The Iranian government delegation at the annual ILO conference "does not truly represent the workers, teachers, and people of Iran," it says, adding the ILO conference should make the "release of all imprisoned workers, teachers, and social activists and detainees of the movement of 'Women, Life, Freedom' and all political prisoners" and the immediate cancelation of executions in Iran as a "special agenda" for the meeting in Geneva.

The labor organizations have also demanded the "expulsion of the Islamic republic from the ILO and not allowing the delegation of this government to participate in the ILO conference in Geneva."

Iran's economy has been ravaged by U.S. sanctions, leading to a surge of protests in several cities. A report from the Labor Ministry indicated a significant increase in Iran's poverty rate, growing 50 percent in 2021 compared to the previous year.

Unrest has rattled Iran since last summer in response to declining living standards, wage arrears, and a lack of welfare support. Labor law in Iran does not recognize the right of workers to form independent unions.

Adding to the dissent, the death in September of the 22-year-old Amini while in police custody for allegedly wearing a head scarf improperly breathed new life into the demonstrations, which officials across the country have tried to quell with harsh measures, including the death penalty.

The Norway-based Iran Human Rights (IHR) group said on June 1 at least 307 people -- including at least 142 people in May alone -- have been executed in 2023, a 76 percent rise compared with the same period last year.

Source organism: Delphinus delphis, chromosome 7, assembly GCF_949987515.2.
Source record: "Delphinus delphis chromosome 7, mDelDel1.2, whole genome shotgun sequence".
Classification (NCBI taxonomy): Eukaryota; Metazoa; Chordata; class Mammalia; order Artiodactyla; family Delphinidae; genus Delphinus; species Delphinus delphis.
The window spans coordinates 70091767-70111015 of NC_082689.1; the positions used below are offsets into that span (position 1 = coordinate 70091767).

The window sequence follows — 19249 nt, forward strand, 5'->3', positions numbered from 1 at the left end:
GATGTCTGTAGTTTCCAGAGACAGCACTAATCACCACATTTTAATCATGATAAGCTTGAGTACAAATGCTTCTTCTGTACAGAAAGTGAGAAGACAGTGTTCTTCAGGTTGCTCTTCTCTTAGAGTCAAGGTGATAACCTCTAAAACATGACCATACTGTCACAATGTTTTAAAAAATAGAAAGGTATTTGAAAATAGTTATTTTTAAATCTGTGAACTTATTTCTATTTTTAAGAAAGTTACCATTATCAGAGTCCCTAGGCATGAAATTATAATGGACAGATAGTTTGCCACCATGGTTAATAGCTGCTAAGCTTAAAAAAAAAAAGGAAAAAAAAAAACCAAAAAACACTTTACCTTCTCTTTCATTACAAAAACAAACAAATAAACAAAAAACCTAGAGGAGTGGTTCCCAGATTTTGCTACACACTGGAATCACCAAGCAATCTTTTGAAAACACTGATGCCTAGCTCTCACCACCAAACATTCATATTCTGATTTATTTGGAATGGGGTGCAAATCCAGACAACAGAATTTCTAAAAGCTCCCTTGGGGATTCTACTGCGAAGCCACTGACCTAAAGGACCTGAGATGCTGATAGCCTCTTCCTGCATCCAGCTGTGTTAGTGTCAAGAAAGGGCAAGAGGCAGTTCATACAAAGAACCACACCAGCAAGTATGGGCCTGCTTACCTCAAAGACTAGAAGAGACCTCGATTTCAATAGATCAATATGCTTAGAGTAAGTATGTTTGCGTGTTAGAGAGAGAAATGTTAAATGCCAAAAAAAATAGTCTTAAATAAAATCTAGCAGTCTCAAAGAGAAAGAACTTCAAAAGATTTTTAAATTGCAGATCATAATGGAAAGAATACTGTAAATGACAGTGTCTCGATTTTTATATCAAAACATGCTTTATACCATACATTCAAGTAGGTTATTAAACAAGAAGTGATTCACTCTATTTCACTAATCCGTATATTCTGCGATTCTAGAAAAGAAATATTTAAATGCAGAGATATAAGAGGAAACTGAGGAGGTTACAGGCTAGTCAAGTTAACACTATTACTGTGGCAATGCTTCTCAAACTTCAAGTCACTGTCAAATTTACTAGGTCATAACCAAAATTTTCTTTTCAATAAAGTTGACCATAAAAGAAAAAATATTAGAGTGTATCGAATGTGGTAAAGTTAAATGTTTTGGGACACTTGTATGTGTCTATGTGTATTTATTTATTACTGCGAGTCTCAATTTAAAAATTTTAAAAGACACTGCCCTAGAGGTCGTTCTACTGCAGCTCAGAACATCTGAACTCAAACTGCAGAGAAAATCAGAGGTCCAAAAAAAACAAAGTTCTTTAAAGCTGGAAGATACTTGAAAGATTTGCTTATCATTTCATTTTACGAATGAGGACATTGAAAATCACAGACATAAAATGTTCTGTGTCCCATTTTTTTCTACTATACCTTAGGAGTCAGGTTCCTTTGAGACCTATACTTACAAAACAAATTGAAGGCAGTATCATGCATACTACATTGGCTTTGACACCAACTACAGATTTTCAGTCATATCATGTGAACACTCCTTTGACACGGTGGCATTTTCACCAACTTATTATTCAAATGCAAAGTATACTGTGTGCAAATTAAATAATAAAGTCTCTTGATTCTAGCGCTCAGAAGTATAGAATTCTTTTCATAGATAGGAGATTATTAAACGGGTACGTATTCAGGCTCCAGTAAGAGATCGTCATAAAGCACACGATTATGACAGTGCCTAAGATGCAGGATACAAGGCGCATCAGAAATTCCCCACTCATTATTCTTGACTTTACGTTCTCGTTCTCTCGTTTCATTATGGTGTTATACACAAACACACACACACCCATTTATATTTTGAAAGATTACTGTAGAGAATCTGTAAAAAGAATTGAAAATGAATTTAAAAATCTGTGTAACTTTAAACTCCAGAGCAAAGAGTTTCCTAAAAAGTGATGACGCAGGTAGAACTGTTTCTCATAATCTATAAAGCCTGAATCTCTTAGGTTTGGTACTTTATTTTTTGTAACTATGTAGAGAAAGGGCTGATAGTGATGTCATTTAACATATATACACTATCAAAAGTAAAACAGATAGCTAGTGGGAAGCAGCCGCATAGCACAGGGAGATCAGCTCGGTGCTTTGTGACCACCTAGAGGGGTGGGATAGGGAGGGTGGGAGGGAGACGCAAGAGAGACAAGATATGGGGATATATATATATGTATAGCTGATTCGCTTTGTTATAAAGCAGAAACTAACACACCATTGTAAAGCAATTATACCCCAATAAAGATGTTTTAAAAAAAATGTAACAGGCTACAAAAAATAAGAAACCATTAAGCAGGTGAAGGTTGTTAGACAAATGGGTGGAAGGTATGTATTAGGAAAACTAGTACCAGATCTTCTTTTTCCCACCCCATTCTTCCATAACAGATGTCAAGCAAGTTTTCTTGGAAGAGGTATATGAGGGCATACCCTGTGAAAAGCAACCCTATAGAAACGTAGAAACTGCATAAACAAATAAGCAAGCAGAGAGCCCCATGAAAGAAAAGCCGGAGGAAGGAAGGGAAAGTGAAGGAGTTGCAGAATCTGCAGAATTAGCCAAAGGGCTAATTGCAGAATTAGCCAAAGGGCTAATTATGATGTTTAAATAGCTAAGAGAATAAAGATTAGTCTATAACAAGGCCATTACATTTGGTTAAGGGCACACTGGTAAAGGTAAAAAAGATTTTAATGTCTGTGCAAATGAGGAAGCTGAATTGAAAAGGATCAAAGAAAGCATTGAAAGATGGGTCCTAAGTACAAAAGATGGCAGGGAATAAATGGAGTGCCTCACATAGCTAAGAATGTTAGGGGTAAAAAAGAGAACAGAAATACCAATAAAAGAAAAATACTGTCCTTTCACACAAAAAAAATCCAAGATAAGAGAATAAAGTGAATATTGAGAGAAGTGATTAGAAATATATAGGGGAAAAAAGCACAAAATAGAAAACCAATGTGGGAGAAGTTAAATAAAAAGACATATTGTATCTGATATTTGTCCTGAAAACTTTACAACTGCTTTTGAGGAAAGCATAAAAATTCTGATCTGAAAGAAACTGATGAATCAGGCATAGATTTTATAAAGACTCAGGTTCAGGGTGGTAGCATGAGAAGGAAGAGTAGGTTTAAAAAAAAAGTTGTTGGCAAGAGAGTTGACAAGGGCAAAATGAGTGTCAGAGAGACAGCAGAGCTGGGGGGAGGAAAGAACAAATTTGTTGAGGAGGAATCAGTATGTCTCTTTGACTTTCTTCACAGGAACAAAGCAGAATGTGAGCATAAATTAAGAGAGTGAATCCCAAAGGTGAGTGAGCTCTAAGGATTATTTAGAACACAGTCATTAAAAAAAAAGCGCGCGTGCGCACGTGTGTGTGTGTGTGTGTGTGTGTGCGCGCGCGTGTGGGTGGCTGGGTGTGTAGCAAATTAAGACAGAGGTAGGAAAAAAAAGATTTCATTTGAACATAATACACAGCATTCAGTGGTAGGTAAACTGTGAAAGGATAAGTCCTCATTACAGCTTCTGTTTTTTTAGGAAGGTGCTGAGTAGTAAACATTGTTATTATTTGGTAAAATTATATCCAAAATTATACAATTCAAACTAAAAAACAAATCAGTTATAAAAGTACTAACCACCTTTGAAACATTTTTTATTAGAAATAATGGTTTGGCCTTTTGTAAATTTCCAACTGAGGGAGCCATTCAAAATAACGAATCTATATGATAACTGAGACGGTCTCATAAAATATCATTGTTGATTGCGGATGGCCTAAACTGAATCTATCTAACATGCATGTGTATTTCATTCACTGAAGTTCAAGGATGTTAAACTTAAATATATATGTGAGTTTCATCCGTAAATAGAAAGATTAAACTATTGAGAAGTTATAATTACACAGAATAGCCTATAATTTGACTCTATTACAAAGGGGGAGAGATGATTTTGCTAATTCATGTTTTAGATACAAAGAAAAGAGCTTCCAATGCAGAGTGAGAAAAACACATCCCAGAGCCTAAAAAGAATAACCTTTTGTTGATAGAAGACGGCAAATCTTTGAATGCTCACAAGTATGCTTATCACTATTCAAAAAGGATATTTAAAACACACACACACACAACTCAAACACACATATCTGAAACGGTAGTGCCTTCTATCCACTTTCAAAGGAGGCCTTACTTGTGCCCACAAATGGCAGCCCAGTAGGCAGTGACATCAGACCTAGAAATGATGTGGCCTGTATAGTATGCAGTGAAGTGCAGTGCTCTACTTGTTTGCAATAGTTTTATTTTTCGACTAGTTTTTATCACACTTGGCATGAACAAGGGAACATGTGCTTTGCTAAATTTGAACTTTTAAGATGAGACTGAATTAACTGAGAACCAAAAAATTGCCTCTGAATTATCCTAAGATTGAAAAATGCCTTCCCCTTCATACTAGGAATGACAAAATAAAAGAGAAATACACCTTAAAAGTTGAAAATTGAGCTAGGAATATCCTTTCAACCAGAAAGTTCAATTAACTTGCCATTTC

Written by Ardeshir Tayebi based on an original story in Persian by RFE/RL's Radio Farda

Belarusian Poet Sarokin Dies In Police Custody

Dzmitry Sarokin

Belarusian poet Dzmitry Sarokin, 37, has died in police custody in the country’s western city of Lida. Human rights defender Syarhey Sys quoted Sarokin's acquaintance in a tweet on June 5 as saying that Sarokin died a day earlier, adding that the poet will be buried on June 6. The Mediazona website also quoted sources, confirming Sarokin's death. It remains unclear why Sarokin was being held at a police station and what caused his death. Sarokin's friends have said that police had detained the poet in the past and recorded him on video "repenting" for unknown misdeeds. To read the original story by RFE/RL's Belarus Service, click here.

Wagner Group Posts Video Of Russian Officer In Sign Of Rising Tensions With Army

Wagner chief Yevgeny Prigozhin poses in Bakhmut with two of his mercenary fighters on May 25.

In a sign of rising tensions between Russia's Wagner mercenary group and the country's official armed forces, the private company led by Yevgeny Prigozhin has released a video of a captured Russian officer where he "confesses" to ordering an attack on the mercenaries.

The video, released by Wagner's press service on June 4, shows the apparent interrogation of a person who calls himself Colonel Roman Venevitin, the commander of the Russian Army's 72nd motorized rifle brigade. During the questioning, he says he ordered an attack on Wagner troops due to "personal enmity."

Live Briefing: Russia's Invasion Of Ukraine

RFE/RL's Live Briefing gives you all of the latest developments on Russia's full-scale invasion, Kyiv's counteroffensives, Western military aid, global reaction, and the plight of civilians. For all of RFE/RL's coverage of the war in Ukraine, click here.

Just prior to the publishing of the video, Wagner's press service released a military report about a shootout between the mercenary group's fighters and regular Russian armed forces that allegedly took place on May 17 near Ukraine's eastern city of Bakhmut, the epicenter of heavy fighting between Russian troops -- backed by Wagner forces -- and Ukrainian armed forces for months.

The report said a Ural military truck was damaged during the attack.